I have gone through the process twice. My one daughter knew from the start which school she wanted to attend so visits to other schools were just on the off chance that she might change her mind. She didn't :-)

    With my other daughter, we visited about 15 schools, one of them being Washington and Lee. About half an hour into the tour, my daughter decided that Washington & Lee was not for her. It wasn't because it is a relatively small school in a small town because she chose Randolph College in Lynchburg, Va, about 60 miles away. She did not like that Washington & Lee campus was adjacent to that of Virginia Military Institute. The two schools are so close that they share some of the parking lots.

    • Briallyn Smith
      July 30, 2015 at 11:04 am

      Thanks so much for this comment - visiting prospective schools is definitely *such* an important part of choosing a good school (I think it's hilarious that your daughter actually toured the school I used as an example in this article!)

      If travelling to a campus is financially and logistically possible, then I definitely believe prospective students should do that - how else will you truly get the "feel" of a campus otherwise?

      With that being said, for some students who don't have the finances or who may be international students and are unable to travel to campuses, Google Maps might just have to be a stand-in for now!

      Thanks again for sharing your experiences - you're so right, and your daughters are lucky to have had such great parental guidance when choosing their schools! :)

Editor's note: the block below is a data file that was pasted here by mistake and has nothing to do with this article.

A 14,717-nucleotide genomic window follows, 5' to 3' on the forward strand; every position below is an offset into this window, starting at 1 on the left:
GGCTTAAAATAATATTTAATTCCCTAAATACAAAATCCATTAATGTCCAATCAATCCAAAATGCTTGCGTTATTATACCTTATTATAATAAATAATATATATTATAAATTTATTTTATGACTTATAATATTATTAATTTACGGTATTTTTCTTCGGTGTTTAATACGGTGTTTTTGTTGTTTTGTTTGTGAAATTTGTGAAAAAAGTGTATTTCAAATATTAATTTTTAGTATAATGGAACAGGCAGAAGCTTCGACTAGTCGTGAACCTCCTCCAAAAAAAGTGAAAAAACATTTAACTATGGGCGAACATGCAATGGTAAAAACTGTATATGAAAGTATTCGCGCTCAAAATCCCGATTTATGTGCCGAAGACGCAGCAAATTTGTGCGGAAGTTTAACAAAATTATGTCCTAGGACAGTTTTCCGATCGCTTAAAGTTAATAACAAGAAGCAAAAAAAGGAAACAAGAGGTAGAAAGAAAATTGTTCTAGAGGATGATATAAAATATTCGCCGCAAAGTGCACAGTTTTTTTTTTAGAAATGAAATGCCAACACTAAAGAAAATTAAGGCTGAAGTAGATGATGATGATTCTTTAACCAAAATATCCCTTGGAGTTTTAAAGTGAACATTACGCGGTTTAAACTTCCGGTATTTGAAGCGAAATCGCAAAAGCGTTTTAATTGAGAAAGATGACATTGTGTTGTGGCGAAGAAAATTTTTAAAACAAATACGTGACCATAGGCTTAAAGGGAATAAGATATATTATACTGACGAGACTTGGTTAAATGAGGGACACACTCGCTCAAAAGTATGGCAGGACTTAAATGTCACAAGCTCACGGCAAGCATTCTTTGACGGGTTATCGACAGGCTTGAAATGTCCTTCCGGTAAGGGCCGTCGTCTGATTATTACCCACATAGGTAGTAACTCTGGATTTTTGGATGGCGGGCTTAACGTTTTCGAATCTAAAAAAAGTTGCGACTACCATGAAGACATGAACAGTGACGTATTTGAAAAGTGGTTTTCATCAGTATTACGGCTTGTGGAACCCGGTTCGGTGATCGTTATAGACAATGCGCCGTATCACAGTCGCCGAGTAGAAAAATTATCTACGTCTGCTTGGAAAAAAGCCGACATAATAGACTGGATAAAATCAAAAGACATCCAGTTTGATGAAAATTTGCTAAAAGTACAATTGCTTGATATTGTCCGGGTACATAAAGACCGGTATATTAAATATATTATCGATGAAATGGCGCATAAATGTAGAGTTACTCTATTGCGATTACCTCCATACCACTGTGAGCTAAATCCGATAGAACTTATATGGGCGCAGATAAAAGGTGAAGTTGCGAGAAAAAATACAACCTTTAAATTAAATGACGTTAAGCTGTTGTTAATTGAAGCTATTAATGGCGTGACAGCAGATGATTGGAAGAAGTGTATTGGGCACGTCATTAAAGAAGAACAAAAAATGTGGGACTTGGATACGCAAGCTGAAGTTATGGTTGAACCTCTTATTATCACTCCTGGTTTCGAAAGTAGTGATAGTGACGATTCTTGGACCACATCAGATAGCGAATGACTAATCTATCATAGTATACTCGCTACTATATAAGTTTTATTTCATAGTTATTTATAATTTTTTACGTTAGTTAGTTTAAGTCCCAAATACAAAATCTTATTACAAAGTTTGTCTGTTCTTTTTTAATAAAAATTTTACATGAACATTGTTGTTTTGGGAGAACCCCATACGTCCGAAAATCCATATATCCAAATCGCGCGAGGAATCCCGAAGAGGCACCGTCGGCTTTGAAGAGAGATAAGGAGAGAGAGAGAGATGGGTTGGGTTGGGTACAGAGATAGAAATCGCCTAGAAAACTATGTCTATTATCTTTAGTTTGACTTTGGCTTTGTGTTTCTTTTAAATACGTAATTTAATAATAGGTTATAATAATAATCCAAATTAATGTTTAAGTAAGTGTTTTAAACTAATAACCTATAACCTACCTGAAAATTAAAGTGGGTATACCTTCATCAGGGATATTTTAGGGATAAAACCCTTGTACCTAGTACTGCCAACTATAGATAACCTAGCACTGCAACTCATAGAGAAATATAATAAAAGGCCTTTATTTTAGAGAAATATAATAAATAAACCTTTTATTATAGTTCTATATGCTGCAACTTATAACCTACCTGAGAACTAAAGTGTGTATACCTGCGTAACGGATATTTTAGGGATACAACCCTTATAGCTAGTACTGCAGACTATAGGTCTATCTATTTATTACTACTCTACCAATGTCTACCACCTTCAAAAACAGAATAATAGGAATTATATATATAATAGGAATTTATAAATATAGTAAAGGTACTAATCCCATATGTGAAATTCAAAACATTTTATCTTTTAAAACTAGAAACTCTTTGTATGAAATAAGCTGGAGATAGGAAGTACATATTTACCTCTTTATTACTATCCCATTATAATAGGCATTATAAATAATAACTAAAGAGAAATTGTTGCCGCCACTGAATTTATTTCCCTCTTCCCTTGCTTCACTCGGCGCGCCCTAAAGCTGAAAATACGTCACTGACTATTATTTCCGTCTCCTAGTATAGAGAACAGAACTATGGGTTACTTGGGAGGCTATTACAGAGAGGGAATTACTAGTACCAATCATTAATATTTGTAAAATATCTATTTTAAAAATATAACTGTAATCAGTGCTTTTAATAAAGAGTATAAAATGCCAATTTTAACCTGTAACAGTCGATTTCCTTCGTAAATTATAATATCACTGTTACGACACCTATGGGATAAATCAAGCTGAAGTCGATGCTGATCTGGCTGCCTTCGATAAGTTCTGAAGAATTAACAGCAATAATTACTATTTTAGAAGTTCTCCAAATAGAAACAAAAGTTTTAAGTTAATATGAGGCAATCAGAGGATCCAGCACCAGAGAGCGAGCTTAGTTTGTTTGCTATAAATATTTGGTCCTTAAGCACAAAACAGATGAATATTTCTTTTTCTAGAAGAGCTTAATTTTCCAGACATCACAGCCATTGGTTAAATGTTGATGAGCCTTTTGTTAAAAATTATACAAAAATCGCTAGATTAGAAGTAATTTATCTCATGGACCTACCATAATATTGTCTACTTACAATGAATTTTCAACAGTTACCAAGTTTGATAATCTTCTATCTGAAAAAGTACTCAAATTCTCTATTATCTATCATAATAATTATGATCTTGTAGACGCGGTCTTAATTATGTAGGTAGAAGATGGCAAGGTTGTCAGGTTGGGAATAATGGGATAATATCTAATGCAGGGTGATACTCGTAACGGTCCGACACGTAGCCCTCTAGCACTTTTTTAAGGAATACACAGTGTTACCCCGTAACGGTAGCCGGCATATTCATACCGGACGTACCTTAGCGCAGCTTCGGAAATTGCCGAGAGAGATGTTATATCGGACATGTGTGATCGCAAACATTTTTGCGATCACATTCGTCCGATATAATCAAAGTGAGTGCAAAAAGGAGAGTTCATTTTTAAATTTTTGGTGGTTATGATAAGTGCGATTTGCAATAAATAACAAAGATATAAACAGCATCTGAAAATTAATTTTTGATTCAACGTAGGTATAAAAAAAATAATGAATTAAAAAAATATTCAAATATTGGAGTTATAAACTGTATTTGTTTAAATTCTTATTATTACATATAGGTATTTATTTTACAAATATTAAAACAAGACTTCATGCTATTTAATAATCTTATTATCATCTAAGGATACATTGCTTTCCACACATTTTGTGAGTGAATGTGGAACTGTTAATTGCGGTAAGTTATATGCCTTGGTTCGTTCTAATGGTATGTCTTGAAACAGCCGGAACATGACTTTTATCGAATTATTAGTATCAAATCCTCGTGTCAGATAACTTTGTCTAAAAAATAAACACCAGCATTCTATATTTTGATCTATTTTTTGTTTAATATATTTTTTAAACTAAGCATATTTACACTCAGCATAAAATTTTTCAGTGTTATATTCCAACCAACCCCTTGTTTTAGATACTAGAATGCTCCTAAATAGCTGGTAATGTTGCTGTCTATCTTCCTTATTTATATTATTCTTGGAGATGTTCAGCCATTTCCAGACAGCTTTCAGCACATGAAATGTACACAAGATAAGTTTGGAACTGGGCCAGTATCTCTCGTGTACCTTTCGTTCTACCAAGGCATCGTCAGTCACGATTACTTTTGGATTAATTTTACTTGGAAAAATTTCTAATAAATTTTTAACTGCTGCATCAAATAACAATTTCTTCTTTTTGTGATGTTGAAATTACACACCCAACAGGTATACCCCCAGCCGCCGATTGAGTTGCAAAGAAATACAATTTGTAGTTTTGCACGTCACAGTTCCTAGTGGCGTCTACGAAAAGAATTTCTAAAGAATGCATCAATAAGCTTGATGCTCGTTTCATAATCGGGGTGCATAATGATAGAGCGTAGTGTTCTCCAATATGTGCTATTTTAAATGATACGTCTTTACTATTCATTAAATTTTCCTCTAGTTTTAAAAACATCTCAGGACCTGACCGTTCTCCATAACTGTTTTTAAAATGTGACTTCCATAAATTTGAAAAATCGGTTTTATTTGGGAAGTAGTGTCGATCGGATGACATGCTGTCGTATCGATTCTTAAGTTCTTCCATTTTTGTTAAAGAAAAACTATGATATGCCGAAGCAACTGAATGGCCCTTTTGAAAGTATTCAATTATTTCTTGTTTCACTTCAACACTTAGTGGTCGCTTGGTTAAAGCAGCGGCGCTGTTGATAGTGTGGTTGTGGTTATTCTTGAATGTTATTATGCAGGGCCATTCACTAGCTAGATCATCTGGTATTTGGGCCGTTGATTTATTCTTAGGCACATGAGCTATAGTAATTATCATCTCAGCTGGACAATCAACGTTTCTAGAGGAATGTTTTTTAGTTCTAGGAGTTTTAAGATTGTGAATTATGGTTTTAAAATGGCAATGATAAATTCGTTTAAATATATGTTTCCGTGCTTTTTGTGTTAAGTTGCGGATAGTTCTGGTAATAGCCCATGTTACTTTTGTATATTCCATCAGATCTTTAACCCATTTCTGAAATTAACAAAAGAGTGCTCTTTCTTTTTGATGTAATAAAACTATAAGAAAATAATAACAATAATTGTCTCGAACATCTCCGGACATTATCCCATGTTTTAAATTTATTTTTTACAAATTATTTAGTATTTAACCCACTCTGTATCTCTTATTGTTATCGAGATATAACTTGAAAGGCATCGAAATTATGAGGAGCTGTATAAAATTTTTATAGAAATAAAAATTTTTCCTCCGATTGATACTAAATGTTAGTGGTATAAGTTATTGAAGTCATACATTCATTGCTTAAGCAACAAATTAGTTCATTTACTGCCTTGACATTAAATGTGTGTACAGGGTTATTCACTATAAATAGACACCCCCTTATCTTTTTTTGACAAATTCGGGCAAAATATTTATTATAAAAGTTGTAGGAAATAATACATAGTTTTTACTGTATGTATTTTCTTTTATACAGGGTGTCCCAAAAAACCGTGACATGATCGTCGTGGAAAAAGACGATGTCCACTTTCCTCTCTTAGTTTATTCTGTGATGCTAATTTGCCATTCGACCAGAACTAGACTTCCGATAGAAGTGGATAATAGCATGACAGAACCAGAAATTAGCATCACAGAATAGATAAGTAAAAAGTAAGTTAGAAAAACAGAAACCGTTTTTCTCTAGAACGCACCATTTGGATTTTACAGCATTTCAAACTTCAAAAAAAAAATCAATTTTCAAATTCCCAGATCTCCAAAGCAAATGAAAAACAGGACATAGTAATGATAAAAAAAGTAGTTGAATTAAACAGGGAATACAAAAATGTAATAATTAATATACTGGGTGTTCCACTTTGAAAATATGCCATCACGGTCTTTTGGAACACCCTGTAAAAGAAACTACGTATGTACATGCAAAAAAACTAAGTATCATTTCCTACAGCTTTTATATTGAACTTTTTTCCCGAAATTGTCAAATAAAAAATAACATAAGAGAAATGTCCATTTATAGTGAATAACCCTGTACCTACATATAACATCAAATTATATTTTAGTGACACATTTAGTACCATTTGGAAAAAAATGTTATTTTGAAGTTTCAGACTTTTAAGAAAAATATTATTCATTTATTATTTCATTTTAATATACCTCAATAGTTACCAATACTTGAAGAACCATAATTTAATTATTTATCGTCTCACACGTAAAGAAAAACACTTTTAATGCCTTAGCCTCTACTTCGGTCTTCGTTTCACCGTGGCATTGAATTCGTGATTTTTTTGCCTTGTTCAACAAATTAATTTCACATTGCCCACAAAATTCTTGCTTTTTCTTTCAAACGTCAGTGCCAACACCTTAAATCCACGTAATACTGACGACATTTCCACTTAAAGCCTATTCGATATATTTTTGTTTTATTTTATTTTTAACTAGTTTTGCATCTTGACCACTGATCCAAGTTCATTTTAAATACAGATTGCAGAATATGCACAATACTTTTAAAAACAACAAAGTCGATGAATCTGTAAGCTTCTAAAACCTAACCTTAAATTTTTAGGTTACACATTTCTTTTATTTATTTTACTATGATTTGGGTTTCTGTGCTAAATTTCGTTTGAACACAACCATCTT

• Anonymous
        July 30, 2015 at 2:17 pm

        "Google Maps might just have to be a stand-in for now!"
        One item that Google Maps will not show you is the number and placement of Blue Light phones. Blue Light phones are connected directly to campus or municipal police department. Having daughters, I am more sensitive to the issues of security than if I had sons.

        Another item that Google Maps will not show you is the character of the neighborhood that surrounds the school. Google Maps will not have a big notation over questionable neighborhoods declaring "There be dragons." Columbia University in New York City is one of the best universities in the world. However, it is located in the southern end of Harlem. To those unfamiliar with the geography and demographics of New York City that may not seem like a big deal. But the safety/security concerns are much different at Columbia than they would be at Washington & Lee which is located in the hunt country of western Virginia.

        Google Maps is a very good informational tool, especially for those who cannot visit the prospective campus(es) in person and I am not trying to diminish the service. I am just pointing out some of the information that it does not provide.